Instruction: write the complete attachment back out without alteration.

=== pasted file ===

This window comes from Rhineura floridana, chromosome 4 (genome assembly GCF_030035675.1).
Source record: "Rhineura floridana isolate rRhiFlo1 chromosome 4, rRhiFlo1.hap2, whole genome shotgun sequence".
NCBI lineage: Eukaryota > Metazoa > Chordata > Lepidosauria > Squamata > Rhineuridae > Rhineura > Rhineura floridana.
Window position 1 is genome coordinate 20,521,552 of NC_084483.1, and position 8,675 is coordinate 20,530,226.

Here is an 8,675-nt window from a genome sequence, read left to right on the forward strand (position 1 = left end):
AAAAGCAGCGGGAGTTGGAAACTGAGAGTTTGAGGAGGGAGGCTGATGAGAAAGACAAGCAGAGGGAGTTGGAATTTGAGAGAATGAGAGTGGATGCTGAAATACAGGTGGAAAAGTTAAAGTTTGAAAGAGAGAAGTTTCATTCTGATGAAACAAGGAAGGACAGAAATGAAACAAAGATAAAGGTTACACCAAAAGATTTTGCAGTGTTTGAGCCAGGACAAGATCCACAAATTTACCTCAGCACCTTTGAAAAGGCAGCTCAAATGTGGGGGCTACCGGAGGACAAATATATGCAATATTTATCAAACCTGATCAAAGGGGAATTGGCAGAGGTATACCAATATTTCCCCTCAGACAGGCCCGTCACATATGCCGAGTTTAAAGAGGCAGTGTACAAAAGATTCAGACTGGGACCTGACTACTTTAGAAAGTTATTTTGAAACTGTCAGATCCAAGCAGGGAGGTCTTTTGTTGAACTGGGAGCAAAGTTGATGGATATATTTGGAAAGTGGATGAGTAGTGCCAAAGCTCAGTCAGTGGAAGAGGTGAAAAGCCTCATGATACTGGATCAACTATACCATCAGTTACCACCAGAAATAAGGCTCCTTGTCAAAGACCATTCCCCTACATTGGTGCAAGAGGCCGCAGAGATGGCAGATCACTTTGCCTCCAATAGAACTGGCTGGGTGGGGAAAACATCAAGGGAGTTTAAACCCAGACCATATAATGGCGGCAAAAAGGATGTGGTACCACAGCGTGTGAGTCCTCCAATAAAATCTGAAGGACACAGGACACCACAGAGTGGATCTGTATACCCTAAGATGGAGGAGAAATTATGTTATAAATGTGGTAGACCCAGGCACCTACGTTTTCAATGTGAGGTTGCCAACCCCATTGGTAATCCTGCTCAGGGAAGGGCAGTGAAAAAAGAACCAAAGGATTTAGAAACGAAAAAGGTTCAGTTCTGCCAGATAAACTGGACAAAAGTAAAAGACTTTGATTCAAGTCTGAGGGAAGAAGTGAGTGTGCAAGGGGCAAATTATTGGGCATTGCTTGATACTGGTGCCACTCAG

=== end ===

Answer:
This window comes from Rhineura floridana, chromosome 4 (genome assembly GCF_030035675.1).
Source record: "Rhineura floridana isolate rRhiFlo1 chromosome 4, rRhiFlo1.hap2, whole genome shotgun sequence".
NCBI lineage: Eukaryota > Metazoa > Chordata > Lepidosauria > Squamata > Rhineuridae > Rhineura > Rhineura floridana.
Window position 1 is genome coordinate 20,521,552 of NC_084483.1, and position 8,675 is coordinate 20,530,226.

Here is an 8,675-nt window from a genome sequence, read left to right on the forward strand (position 1 = left end):
AAAAGCAGCGGGAGTTGGAAACTGAGAGTTTGAGGAGGGAGGCTGATGAGAAAGACAAGCAGAGGGAGTTGGAATTTGAGAGAATGAGAGTGGATGCTGAAATACAGGTGGAAAAGTTAAAGTTTGAAAGAGAGAAGTTTCATTCTGATGAAACAAGGAAGGACAGAAATGAAACAAAGATAAAGGTTACACCAAAAGATTTTGCAGTGTTTGAGCCAGGACAAGATCCACAAATTTACCTCAGCACCTTTGAAAAGGCAGCTCAAATGTGGGGGCTACCGGAGGACAAATATATGCAATATTTATCAAACCTGATCAAAGGGGAATTGGCAGAGGTATACCAATATTTCCCCTCAGACAGGCCCGTCACATATGCCGAGTTTAAAGAGGCAGTGTACAAAAGATTCAGACTGGGACCTGACTACTTTAGAAAGTTATTTTGAAACTGTCAGATCCAAGCAGGGAGGTCTTTTGTTGAACTGGGAGCAAAGTTGATGGATATATTTGGAAAGTGGATGAGTAGTGCCAAAGCTCAGTCAGTGGAAGAGGTGAAAAGCCTCATGATACTGGATCAACTATACCATCAGTTACCACCAGAAATAAGGCTCCTTGTCAAAGACCATTCCCCTACATTGGTGCAAGAGGCCGCAGAGATGGCAGATCACTTTGCCTCCAATAGAACTGGCTGGGTGGGGAAAACATCAAGGGAGTTTAAACCCAGACCATATAATGGCGGCAAAAAGGATGTGGTACCACAGCGTGTGAGTCCTCCAATAAAATCTGAAGGACACAGGACACCACAGAGTGGATCTGTATACCCTAAGATGGAGGAGAAATTATGTTATAAATGTGGTAGACCCAGGCACCTACGTTTTCAATGTGAGGTTGCCAACCCCATTGGTAATCCTGCTCAGGGAAGGGCAGTGAAAAAAGAACCAAAGGATTTAGAAACGAAAAAGGTTCAGTTCTGCCAGATAAACTGGACAAAAGTAAAAGACTTTGATTCAAGTCTGAGGGAAGAAGTGAGTGTGCAAGGGGCAAATTATTGGGCATTGCTTGATACTGGTGCCACTCAG